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There's a widely-held belief [example] that a rat will starve itself to death if given a lever to press that will stimulate some "pleasure center" via electrodes implanted in its brain. Supposedly, the rat gets so fixated with pressing the lever that it won't interrupt this activity in order to eat, and hence the starvation.

I find it hard to believe that any rats have actually done this, so I looked into it a bit.

I found references to an experiment performed by James Olds and Peter Milner in 1954. Their rats spent lots of time pressing their levers, certainly. But they didn't starve to death; they were removed from the experimental apparatus for fear that they might, which is not quite the same thing, and is somewhat inconclusive.

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    I suspect there is nothing more to add here; you've already got the answer. You found the original source, and people are slightly modifying it in the retelling as they often do. What evidence could we give to satisfy you this was the case? – Oddthinking Jan 13 at 1:25
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    Note that any experiment that intentionally (and successfully) sought to prove this assertion would be judged inhumane and therefore would be forbidden by modern ethical standards for animal experiments. – Daniel R Hicks Jan 13 at 3:19
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    @Daniel R Hicks at least I hope so – Alchimista Jan 13 at 12:35
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    @stijn - But an experiment whose sole purpose was to cause rats to starve themselves to death with no "redeeming social value" is highly questionable. – Daniel R Hicks Jan 13 at 18:09
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    @DanielRHicks certainly questionable yes. Still interesting though, as similar behaviour can be witnessed in the worst drug addicts and research might (or might not) provide insight as to why people go there.. – stijn Jan 13 at 19:27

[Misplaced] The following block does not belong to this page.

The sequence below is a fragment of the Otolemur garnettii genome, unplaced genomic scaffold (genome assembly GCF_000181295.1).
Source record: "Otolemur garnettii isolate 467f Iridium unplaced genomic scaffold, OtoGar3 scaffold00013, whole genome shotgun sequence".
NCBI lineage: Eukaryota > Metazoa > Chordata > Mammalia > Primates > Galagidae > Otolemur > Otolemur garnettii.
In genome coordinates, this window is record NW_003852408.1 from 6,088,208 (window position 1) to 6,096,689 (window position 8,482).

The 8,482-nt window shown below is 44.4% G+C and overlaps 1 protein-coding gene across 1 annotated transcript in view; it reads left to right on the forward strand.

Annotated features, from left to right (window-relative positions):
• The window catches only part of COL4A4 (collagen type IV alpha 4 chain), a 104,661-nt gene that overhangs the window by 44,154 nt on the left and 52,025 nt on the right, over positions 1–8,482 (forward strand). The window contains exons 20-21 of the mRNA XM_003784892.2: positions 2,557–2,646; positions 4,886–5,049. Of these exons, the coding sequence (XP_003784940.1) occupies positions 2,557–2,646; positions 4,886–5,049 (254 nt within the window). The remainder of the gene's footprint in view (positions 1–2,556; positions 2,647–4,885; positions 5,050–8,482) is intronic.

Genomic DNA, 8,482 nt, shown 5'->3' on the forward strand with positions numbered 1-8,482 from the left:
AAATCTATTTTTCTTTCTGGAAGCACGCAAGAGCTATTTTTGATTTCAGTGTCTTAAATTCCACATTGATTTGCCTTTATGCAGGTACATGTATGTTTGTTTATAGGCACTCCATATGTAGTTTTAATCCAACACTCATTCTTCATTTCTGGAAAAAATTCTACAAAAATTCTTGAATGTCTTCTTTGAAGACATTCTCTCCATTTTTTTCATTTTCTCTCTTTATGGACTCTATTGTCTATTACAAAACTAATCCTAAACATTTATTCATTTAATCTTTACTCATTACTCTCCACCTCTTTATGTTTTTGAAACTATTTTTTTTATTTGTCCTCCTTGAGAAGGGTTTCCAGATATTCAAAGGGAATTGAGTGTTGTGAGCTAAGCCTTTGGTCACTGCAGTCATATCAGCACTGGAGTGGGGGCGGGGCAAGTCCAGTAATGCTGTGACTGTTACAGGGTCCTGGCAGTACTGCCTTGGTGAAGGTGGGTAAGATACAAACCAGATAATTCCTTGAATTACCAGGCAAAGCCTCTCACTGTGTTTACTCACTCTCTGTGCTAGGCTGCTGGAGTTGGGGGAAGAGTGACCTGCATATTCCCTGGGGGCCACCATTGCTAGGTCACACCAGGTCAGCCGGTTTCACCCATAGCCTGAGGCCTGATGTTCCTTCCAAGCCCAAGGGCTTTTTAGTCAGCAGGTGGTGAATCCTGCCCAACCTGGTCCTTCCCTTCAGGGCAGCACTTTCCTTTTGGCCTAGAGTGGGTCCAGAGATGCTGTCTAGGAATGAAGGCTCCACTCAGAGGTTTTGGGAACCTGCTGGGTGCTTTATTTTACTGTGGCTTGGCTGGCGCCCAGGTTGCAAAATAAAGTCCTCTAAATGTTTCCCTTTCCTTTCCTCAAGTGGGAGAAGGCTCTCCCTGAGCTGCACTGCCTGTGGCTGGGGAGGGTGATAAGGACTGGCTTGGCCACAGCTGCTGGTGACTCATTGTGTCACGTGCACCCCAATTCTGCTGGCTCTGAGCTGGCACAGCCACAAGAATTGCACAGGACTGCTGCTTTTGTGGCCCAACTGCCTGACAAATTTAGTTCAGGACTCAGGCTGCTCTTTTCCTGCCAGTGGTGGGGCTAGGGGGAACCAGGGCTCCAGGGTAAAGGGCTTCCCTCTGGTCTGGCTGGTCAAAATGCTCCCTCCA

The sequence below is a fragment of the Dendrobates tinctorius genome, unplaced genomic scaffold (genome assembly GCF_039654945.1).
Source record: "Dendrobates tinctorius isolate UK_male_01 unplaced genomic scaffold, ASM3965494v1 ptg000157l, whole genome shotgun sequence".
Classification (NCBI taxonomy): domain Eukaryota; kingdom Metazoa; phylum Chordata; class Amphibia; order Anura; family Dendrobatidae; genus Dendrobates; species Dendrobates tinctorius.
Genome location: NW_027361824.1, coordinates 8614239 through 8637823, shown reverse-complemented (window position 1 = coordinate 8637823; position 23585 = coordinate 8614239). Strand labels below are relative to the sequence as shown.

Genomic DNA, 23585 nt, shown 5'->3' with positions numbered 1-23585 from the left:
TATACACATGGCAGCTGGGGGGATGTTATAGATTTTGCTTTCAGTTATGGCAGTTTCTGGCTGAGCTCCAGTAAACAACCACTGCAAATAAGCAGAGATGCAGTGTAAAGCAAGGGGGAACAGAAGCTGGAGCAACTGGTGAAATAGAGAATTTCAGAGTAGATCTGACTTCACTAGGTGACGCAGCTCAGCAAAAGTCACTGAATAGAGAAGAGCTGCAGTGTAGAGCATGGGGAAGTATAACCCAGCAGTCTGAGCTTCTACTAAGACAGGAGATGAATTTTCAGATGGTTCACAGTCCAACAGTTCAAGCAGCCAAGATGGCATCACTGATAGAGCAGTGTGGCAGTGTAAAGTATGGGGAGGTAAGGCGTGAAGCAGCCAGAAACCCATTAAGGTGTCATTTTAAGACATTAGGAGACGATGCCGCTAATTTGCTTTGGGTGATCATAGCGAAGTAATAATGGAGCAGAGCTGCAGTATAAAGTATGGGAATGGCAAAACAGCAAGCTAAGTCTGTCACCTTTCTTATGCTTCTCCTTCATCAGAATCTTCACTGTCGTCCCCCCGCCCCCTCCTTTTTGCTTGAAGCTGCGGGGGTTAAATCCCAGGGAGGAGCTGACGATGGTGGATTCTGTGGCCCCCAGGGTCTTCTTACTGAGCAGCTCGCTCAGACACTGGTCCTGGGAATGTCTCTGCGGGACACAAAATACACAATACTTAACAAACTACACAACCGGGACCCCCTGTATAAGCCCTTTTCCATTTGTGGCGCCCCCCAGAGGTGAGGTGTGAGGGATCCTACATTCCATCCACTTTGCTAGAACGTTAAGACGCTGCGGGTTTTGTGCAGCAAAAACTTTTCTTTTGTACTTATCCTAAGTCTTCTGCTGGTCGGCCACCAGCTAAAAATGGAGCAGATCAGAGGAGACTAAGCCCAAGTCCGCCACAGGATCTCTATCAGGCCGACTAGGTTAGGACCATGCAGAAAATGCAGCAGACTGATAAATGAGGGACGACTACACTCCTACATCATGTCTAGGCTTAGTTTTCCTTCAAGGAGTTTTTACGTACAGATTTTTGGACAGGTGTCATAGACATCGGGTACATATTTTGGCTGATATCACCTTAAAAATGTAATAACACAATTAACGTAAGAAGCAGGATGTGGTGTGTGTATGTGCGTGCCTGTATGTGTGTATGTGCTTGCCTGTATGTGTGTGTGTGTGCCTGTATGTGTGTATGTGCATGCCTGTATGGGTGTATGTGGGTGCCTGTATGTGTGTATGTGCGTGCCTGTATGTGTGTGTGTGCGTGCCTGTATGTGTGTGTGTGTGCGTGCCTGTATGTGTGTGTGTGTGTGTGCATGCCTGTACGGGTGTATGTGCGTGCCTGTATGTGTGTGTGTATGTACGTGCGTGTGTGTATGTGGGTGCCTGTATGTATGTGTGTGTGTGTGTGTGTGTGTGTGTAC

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A version of this claim is present on Wikipedia:

Experiments have shown rats will forgo food to the point of starvation in order to work for brain stimulation or intravenous cocaine when both food and stimulation are offered concurrently for a limited time each day.

Notice "Experiments" plural. The sources apparently are:

Routtenberg & Lindy (1965):

10 rats with electrodes aimed at medial forebrain bundle-posterior hypothalamus (MFB) ... All septal Ss and 4 hypothalamic Ss maintained their weight on this regimen. The other 6 hypothalamic Ss essentially ignored food, spending most of the session self-stimulating, and "self-starved." Self-starving Ss had their electrodes extensively in MFB while surviving hypothalamic Ss had their electrodes in more lateral areas.

Bozarth & Wise (1985):

Laboratory rats were given unlimited access to intravenous cocaine hydrochloride or heroin hydrochloride. ... The mortality rate for 30 days of continuous testing was 36% for animals self-administering heroin and 90% for those self-administering cocaine.

As noted in other experiments, particular conditions are needed to induce such self-starvation in rats.

By the way, it's actually much easier to get a rat to self-starve: Just give them an activity wheel.

A large number of experiments were run in the 1950s and early 1960s to test this theory, as reviewed in Bolles’ influential 1967 book, Theory of Motivation. Many of these experiments measured rates of running as a function of various kinds of food deprivation schedules and, when the experiments were reported, the authors noted—often only in a footnote—that a surprisingly large proportion of rats died in the course of the experiment.

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    Boredom kills, even rats. But any school pupil could tell you that. – Benjol Jan 21 at 13:26
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Starve maybe, die of thirst almost certainly.

You are correct, the experiments they are referring to are the series of experiments by James Olds and Peter Milner in the 1950's 60's and 70's that first discovered the pleasure center in The brain and indeed quite possibly the pioneering experiments in behavioral neuroscience.